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Thomas Patrick Robinson, Ph.D., a sometime college professor who grew up with Jackie (and was lateras Bookshelf Robinsongiven frequent mention on Gleason's TV shows, along with such other neighborhood immortals as Duddy Duddelson, Crazy Guggenham, and Fatso Fogarty), remembers Jackie as "a big hero in the neighborhoodbecause of the pool, and also because he was so funny. He had a slouchy mannerism, a duck-waddling walk." Gleason's mother worked in a subway change booth and had small regard for her son's comic talents, and when Jackie brought down the house with his clowning in the P.S. 73 eighth-grade graduation play, he shouted at her from the stage: "I told you. Mom! I told you!" His formal education ceased at that level and, to his mother's dismay, he spent the next few years standing around on street corners, usually dressed in a grey suit, a pearl grey double-breasted vest, a yellow polka-dot tie, a polka-dot handkerchief, a polka-dot scarf, a chesterfield, a derby and spatsdoing absolutely nothing.
In the Alley. For $3 a night, he started to emcee amateur shows all over the city, keeping a joke book with the dirty ones circled and the clean ones starred. When his mother died of erysipelas. Jackie, not yet 20, moved to Manhattan and began to seek bookings in nightclubs. During a three-year job at something called Club Miami in Newark, N.J.. he kept the crowds amused by insulting them, occasionally stepping into the alley to fight it out with a customer. One night a patron smashed him into unconsciousness. It turned out that the patron was boxing's Two-Ton Tony Galento.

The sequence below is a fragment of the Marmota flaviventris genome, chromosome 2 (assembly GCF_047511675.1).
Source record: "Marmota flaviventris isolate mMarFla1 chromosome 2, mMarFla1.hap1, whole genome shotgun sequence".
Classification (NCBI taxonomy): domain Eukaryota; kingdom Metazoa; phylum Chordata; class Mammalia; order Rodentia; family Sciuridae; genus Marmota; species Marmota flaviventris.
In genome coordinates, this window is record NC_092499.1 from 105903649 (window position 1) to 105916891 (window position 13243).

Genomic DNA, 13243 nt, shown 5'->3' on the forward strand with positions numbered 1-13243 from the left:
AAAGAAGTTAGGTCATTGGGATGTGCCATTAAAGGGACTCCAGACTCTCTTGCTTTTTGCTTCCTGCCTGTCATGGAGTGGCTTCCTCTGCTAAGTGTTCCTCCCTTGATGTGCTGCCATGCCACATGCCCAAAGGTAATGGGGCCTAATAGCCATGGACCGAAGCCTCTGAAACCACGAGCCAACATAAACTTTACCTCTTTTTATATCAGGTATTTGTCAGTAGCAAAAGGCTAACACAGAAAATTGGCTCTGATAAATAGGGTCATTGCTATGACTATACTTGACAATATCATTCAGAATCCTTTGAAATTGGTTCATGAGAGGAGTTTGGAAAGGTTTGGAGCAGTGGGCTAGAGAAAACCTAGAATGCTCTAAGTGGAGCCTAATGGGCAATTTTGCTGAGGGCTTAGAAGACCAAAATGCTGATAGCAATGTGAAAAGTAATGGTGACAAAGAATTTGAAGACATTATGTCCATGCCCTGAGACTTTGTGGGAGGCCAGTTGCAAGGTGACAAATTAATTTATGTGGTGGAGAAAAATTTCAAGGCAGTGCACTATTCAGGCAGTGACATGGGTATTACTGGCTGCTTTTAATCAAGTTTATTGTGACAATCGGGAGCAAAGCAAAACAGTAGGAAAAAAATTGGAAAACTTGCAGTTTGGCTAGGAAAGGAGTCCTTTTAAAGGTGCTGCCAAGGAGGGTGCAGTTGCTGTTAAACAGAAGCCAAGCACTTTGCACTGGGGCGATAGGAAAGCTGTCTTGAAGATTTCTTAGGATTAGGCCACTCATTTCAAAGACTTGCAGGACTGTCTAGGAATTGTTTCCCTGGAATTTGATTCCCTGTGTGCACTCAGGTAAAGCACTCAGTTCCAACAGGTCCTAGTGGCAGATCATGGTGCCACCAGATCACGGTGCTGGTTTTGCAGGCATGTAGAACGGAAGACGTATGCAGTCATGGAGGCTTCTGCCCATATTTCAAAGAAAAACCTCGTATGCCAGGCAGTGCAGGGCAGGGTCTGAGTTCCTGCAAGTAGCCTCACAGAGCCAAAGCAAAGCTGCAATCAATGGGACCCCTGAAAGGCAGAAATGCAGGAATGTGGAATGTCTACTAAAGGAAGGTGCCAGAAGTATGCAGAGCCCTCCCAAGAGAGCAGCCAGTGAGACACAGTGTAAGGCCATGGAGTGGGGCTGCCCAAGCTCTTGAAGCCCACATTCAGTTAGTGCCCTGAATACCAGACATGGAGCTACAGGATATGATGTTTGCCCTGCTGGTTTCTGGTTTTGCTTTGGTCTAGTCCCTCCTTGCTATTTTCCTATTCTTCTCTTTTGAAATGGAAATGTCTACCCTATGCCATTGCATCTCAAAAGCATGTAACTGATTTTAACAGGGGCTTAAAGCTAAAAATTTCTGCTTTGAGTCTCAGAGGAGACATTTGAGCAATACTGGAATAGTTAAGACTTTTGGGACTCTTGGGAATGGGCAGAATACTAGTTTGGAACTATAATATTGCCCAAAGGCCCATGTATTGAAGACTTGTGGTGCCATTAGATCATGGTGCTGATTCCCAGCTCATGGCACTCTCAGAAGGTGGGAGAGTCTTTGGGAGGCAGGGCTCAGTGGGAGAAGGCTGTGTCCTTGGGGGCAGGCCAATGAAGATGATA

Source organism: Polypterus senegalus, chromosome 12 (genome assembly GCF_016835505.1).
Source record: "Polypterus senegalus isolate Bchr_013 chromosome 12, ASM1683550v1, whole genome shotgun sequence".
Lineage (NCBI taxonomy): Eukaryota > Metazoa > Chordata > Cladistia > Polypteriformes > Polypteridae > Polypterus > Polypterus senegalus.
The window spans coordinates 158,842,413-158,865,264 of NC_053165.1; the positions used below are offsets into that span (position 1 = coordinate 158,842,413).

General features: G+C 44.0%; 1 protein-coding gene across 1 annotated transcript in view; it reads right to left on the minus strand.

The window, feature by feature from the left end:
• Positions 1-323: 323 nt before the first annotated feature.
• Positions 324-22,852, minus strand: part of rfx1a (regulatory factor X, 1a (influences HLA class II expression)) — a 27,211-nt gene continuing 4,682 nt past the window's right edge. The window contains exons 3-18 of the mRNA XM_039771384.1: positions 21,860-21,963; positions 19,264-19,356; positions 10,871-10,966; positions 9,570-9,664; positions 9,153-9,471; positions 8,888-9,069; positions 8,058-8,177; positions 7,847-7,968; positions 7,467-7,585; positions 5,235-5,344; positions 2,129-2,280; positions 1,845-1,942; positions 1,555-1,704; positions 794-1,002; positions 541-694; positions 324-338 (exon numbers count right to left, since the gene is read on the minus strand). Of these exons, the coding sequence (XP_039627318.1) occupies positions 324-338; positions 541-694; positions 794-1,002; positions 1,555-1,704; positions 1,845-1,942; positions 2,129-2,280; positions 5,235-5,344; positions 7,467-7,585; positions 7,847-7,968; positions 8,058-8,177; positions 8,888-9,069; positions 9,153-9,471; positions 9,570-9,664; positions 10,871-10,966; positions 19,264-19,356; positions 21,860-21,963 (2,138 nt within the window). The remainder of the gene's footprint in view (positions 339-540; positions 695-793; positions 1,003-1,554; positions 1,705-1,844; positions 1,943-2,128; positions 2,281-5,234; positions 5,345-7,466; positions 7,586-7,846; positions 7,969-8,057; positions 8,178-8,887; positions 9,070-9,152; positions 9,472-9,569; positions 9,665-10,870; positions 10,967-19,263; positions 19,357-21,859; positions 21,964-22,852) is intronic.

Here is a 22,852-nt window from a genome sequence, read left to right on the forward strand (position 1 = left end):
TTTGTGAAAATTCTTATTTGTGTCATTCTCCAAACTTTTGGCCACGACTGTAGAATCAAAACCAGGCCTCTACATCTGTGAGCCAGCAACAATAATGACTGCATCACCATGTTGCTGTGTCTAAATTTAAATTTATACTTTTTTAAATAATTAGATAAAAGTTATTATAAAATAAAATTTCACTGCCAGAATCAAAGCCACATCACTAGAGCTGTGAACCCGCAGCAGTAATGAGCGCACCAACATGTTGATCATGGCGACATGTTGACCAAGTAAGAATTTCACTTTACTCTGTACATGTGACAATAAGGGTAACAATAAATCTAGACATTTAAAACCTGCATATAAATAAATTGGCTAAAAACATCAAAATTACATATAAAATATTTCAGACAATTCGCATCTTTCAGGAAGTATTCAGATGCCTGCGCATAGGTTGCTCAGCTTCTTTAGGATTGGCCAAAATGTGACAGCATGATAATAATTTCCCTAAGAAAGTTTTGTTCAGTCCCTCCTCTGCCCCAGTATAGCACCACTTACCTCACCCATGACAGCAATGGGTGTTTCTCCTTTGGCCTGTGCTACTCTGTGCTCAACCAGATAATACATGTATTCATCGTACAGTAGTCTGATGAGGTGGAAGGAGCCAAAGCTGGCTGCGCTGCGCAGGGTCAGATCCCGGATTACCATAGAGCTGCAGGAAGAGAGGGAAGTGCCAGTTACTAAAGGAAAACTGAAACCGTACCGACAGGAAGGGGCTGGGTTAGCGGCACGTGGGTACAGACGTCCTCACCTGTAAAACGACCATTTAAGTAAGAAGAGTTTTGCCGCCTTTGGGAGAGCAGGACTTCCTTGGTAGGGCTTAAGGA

He served as house comic in a burlesque hall, gave a snake-oil spiel for a stunt-driving show, and worked the circuit as a comic diverbut when he was ordered to plunge 90 ft. into a 7-ft. tub of water, he quit, saying "Look. I'm getting $16 a week, and that won't even pay for the iodine." His first big-time comedian's job came at Manhattan's Club 18. a downstairs bin where everybody on the staff took part in the act. even the waiters and chef. One day Hollywood's Jack L. Warner caught his act and signed him to a motion picture contract.
"I'll take Hollywood by storm." Gleason told his friends, but Warner Bros, today does not even remember that he was there. He was miscast (gangster, blue-eyed Arab) in a few pictures and spent most of his time performing at Slapsie Maxie's nightclub. Gleason would drink iced-tea tumblers full of whisky ("No booze, no laughs" was his motto) before going onstage to sing and dance and do improvisations, low comedy, and devastating imitations of more celebrated performers. Retreating to New York, and turned down for service in World War II on physical grounds, Gleason spent several professionally lean years doing club work and bit parts in Broadway shows.